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'Reptile Guy' out of business: Shelter provider puts animals up for sale

Wildlife News

By Neil Corbett - Abbotsford News
Published: February 16, 2011 3:00 PM
Updated: February 16, 2011 3:38 PM


The Reptile Guy is out of business.

Mike Hopcraft has 100 different animals at his warehouse on Peardonville Road, including a 15-foot Burmese python, tortoises, a camen, an American alligator, spiders, scorpions and other creatures.

Now he has listed many for sale, and is looking to find homes for the others.

“I don’t have the funds to keep it going, unless some miracle funding comes through.”

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Where eagles die

Wildlife News

Brendan Borrell. Published online 18 January 2011 Flaws in Alaskan island rat-eradication project laid bare.

American bald eagle

Misjudgements made two years ago during a rat-eradication programme on Alaska's aptly named Rat Island, which led to the death of more than 420 birds — including 46 bald eagles — have now been detailed.

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Travels on the Island

Wildlife News

Since arriving here at Hancock Wildlife a few months ago, I see eagles and raptors everywhere I look. Of course, that’s not to hard in this end of the world, with more than 50 nests just in the general neighbourhood of the office itself. The dump where David has undertaken counts a few times in the last couple of months is also not too far from here and it takes a lot of concentration just to keep my eyes glued on the road as I drive past, knowing all too well that if I glance to the left, I am quite likely to see dozens of eagles, hanging around in the trees surrounding the place, or, another dozen up in the air. Breathtaking!

And, this follows with any drive I take. If there is an eagle around, I’m much more likely to spot it. Just this weekend, I was over on the island, taking some friends to see the renowned Butchart Gardens. As we’re coming down the sole road that leads to these gardens, we noticed a new winery had opened up, and outside there were two huge banners stating that “The Raptors have Arrived!” Intrigued, we pulled in and the sign didn’t lie, there are indeed raptors being kept at the winery. The idea, which I had read about just last week is that the raptors become pest control, dealing with small rodents and starlings , along with other small birds that can wreak havoc on a winery’s grapes. Below is a story regarding a similar setup in Oregon and when I return to the island in 2 weeks, I’ll stop in again and get some pictures. I missed their final show for the day by about 10 minutes, however I did get a glimpse of a pair of hawks, an owl and a truly huge golden eagle. The winery itself is called Church and State Winery and the newspaper story is below as well as the story I had come across last week from Oregon :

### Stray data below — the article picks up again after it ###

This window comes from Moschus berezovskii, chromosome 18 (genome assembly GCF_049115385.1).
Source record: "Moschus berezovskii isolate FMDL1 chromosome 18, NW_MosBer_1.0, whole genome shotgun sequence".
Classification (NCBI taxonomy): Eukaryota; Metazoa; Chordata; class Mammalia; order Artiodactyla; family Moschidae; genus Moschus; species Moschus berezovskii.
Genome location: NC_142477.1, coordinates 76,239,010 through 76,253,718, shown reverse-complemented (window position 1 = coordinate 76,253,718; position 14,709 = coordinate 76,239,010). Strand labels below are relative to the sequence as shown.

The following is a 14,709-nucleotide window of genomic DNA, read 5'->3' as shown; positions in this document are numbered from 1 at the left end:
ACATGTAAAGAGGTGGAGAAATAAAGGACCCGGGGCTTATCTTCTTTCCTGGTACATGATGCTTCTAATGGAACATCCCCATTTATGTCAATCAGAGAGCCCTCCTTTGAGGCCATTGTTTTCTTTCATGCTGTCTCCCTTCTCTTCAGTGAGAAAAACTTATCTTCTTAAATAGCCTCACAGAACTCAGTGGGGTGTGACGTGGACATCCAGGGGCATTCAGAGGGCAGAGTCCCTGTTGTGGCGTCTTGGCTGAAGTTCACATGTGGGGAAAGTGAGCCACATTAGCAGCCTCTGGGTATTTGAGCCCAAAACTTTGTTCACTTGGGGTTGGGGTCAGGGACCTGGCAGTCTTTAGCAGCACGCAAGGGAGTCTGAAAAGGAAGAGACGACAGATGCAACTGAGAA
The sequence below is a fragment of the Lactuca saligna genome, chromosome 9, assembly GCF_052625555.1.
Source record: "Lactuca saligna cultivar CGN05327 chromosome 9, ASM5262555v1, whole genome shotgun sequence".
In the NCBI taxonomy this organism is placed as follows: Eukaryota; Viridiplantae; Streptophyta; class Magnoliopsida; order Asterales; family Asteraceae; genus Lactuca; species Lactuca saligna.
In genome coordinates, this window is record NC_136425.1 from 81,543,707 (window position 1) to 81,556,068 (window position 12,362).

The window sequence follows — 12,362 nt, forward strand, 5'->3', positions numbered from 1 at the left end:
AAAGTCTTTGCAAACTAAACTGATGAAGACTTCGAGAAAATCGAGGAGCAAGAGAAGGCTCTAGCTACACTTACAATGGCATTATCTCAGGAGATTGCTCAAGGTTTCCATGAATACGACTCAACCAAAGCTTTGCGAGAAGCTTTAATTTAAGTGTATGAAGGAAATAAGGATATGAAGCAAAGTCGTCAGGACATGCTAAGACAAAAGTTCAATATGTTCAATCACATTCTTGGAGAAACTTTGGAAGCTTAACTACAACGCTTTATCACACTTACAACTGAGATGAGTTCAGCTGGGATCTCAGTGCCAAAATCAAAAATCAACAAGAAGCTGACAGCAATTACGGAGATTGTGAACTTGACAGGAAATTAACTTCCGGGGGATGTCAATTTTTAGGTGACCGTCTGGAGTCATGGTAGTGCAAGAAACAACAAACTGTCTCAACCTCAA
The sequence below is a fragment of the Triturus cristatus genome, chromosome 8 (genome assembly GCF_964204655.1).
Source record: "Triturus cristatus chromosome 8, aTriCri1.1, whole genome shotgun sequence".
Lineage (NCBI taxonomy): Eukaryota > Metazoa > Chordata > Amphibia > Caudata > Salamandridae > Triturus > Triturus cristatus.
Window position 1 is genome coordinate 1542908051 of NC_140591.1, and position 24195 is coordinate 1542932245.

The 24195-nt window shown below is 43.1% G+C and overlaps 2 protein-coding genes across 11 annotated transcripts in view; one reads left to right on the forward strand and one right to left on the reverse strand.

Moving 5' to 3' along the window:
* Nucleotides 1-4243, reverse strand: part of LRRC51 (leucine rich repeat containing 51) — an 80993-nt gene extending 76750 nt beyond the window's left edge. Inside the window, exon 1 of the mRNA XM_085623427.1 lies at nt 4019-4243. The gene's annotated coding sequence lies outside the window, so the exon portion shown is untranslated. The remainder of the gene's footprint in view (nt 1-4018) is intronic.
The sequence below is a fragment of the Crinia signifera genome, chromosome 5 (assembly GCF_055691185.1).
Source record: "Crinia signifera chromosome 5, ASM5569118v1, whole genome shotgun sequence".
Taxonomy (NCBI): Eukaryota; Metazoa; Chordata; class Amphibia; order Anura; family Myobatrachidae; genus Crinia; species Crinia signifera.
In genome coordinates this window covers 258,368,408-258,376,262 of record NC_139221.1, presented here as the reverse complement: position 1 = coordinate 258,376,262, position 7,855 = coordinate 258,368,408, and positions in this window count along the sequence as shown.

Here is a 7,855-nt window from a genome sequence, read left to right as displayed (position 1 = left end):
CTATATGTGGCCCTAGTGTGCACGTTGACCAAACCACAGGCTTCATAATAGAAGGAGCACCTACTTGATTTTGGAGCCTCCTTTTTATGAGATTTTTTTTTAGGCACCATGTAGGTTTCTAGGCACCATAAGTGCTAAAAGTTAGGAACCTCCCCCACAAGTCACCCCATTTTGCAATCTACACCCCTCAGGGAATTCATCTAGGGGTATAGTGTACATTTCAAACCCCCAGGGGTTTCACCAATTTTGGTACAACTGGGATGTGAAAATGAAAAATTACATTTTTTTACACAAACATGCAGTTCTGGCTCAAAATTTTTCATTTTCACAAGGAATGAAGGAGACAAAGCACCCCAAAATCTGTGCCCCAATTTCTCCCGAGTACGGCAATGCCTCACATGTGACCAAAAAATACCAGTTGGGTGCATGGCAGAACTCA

Raptors at the winery

Church and State Wines

Raptors as pest control in Oregon

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All eyes on webcam eagles as eggs set to hatch next month in Sidney, Hornby island

Wildlife News

An eagle nest near Sidney is a busy place after a third egg hatched in this 2009 image captured from David Hancock's wildlife webcam.

Photograph by: Hancock Wildlife Channel, .

Every intimate detail of the domestic life of the bald eagle is being recorded by webcams strategically placed beside nests in Sidney and Hornby Island.

Mom and Dad Hornby have two eggs, one laid on March 22 and the other on March 26, meaning they could start hatching April 26. The Sidney pair have three eggs — something achieved by only about four per cent of eagle couples — which could start hatching as early as April 11.

Hatching is a tense time for eagle watchers. In Hornby, where there have been more failures than successes, baby hopes are running high.

Doug and Sheila Carrick, who started watching the nest with a video camera in 2004 — and are now assisted by the Hornby Eagle Group Projects Society and — have ridden an emotional roller coaster with the eagles.